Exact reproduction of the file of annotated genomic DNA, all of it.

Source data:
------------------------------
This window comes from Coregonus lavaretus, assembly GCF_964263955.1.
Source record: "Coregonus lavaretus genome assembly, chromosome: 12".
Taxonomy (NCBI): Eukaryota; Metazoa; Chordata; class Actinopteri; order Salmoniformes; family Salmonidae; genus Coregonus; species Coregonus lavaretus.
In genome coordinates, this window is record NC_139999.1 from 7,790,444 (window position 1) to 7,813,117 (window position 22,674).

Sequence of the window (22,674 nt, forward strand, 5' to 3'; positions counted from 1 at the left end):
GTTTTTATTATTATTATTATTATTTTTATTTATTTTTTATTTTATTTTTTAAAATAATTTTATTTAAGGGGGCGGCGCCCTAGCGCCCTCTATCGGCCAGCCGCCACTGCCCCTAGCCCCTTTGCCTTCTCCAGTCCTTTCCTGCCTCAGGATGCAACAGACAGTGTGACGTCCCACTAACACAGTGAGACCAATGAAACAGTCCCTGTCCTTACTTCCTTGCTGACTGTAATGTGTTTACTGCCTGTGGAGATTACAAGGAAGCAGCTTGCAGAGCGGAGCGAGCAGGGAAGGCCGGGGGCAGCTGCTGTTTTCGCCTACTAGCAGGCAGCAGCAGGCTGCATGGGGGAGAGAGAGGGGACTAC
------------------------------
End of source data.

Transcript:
This window comes from Coregonus lavaretus, assembly GCF_964263955.1.
Source record: "Coregonus lavaretus genome assembly, chromosome: 12".
Taxonomy (NCBI): Eukaryota; Metazoa; Chordata; class Actinopteri; order Salmoniformes; family Salmonidae; genus Coregonus; species Coregonus lavaretus.
In genome coordinates, this window is record NC_139999.1 from 7,790,444 (window position 1) to 7,813,117 (window position 22,674).

Sequence of the window (22,674 nt, forward strand, 5' to 3'; positions counted from 1 at the left end):
GTTTTTATTATTATTATTATTATTTTTATTTATTTTTTATTTTATTTTTTAAAATAATTTTATTTAAGGGGGCGGCGCCCTAGCGCCCTCTATCGGCCAGCCGCCACTGCCCCTAGCCCCTTTGCCTTCTCCAGTCCTTTCCTGCCTCAGGATGCAACAGACAGTGTGACGTCCCACTAACACAGTGAGACCAATGAAACAGTCCCTGTCCTTACTTCCTTGCTGACTGTAATGTGTTTACTGCCTGTGGAGATTACAAGGAAGCAGCTTGCAGAGCGGAGCGAGCAGGGAAGGCCGGGGGCAGCTGCTGTTTTCGCCTACTAGCAGGCAGCAGCAGGCTGCATGGGGGAGAGAGAGGGGACTAC